The principle of “lean” has always dominated thinking at Ducati. While other motorcycle brands were busy adding power and weight to their machines, the legendary Italian manufacturer always believed in keeping weight to the minimum. That in turn helps deliver Ducati’s trademark stability while the bike is leaning hard over into a fast, sweeping bend.
Now the company has embraced lean principles throughout its manufacturing process as part of a major turnaround in its operations. And the results are as impressive as Ducati’s track record of racing successes: production costs down by up to 25 per cent, throughput time shortened by 50 per cent and motorcycle build quality before delivery increased by 70 per cent.
These results are the culmination of a three-year drive towards achieving a “lean enterprise” led by Giovanni Contino and Filippo Pellerey, joint managing directors of Ducati Consulting, which was set up to mastermind the project.
Founded in 1926 in Bologna, Northern Italy, as an industrial components manufacturer, Ducati produced its first motorcycle engine in 1946 and went on to build a great reputation for off-road bikes. The modern history of Ducati as a superbike maker began in 1972 when its newly introduced 750 V-twin took first and second places in the Imola 200 and gave birth to a legend.
Today, Ducati Motor Holding is one of the world's leading motorcycle manufacturers. It is listed on the New York and Milan Stock Exchanges and has a brand presence in 40 countries worldwide.
The move to lean manufacturing follows the acquisition of Ducati in 1996 by the Texas Pacific Group (TPG). The new parent began by changing the international subsidiary structure and revamping the dealer network, then instigated “Operation Turnaround” in 1999 to improve return on investment.
The new management wanted to fill its newly improved dealer network with motorcycles, so its first goal was to increase production volumes from 12,000 bikes a year to 40,000 within five years. This would have to be achieved in the existing factory space, and without increasing the number of employees.
Ducati’s solution was to outsource as many non-core activities as possible and focus its own efforts on assembly and research and development. Pellerey, who headed a five-strong process improvement team, took up the challenge. “We wanted to eliminate all non-value-adding activity, eliminate waste and improve quality, all without any major new investment,” he said. “We decided that outsourcing and embracing lean principles were the keys to achieving these targets.
Since the greatest potential for improvement lay with the supply chain, the team was joined by Giovanni Contino, who at the time was Ducati’s purchasing and logistics director. He started to export the company’s new lean culture to its suppliers.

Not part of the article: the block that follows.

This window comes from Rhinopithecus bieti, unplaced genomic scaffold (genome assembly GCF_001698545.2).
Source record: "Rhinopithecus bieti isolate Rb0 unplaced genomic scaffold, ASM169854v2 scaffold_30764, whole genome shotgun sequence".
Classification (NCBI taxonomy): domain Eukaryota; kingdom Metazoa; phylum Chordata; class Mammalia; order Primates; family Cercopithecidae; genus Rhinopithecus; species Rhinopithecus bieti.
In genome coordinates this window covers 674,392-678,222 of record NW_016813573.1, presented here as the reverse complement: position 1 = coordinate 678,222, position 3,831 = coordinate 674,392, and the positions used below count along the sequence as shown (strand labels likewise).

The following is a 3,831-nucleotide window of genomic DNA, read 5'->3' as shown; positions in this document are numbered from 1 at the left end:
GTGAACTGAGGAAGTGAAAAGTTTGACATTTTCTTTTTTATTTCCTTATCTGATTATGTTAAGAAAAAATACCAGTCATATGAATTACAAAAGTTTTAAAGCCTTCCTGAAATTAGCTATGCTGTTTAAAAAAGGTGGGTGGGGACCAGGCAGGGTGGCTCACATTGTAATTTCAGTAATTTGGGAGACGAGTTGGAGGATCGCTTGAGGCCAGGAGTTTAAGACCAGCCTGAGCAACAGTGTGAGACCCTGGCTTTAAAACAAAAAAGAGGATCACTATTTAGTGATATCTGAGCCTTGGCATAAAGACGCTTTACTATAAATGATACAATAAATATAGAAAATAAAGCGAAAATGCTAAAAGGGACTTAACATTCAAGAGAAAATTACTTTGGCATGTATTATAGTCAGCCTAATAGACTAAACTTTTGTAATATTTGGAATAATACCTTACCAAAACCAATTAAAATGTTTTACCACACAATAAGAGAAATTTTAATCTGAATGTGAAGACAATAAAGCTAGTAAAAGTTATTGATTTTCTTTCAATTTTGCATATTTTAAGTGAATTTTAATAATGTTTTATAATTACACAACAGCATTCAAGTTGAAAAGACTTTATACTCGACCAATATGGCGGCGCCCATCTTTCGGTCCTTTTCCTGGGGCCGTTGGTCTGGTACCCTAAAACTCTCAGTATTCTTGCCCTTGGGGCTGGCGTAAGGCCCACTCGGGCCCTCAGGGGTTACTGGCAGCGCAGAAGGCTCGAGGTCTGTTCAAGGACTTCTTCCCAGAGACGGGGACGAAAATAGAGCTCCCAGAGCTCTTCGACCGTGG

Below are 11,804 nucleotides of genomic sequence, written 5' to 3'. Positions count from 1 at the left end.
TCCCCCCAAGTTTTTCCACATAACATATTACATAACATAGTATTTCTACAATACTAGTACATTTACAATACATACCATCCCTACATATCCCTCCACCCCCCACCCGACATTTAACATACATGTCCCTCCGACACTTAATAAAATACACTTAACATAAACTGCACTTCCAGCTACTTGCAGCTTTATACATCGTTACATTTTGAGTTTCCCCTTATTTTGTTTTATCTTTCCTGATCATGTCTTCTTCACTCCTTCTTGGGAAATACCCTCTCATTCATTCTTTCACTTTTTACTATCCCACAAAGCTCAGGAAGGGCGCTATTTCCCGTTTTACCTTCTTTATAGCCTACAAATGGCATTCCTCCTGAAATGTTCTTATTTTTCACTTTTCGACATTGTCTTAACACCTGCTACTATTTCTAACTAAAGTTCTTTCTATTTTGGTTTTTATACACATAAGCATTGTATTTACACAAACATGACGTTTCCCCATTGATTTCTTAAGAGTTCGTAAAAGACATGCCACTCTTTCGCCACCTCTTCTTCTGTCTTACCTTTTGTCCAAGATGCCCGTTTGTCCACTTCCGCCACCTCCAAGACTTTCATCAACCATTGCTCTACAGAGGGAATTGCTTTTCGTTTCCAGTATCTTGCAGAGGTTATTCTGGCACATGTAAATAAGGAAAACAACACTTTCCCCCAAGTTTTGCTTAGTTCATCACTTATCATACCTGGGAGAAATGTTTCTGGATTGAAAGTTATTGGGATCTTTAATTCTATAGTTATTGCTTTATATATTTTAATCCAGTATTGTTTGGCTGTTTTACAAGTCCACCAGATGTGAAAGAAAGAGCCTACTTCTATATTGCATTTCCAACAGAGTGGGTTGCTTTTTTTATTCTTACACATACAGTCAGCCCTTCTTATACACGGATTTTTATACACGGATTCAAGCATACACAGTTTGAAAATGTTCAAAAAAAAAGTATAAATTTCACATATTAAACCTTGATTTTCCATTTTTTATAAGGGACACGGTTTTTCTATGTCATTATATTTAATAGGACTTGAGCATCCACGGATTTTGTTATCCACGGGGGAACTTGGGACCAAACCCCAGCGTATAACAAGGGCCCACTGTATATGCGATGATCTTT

Sixty percent of Ducati’s procurement comes from Italy, because of the rich automotive heritage in Northern Italy, 25 per cent from other EU countries and the rest from Japan. At the moment the first 100 suppliers are directly connected to Ducati’s IT network.
Ducati started this process before selecting the enterprise software that would make the lean approach universal, repeatable and scalable.
IBM was engaged to help find the ideal software solution, as the old IT system based on an IBM AS/400 platform was not up to the task. Each department was consulted and asked to present their requirements for actual needs and future perspectives. The final recommendation, after a software selection process conducted among the major world software providers, was to implement the Oracle E-Business Suite.
Ducati deployed the Oracle E-Business Suite in two phases. The first phase was implemented at Ducati North America in 2004 with the support of Oracle Consulting and is now about to be rolled out to the rest of the Ducati network. When the implementation is complete, more than 1,000 Ducati employees will be connected to the system.
The Oracle E-Business Suite is a suite of Internet business applications that automate critical business processes, offering customers choice and flexibility in implementing business applications. Its open architecture and single data model allow applications to be deployed as individual modules, business flows, or as an entire integrated suite. Its back-office systems and supply chain modules will play a critical role in helping Ducati reap the benefits of lean manufacturing principles.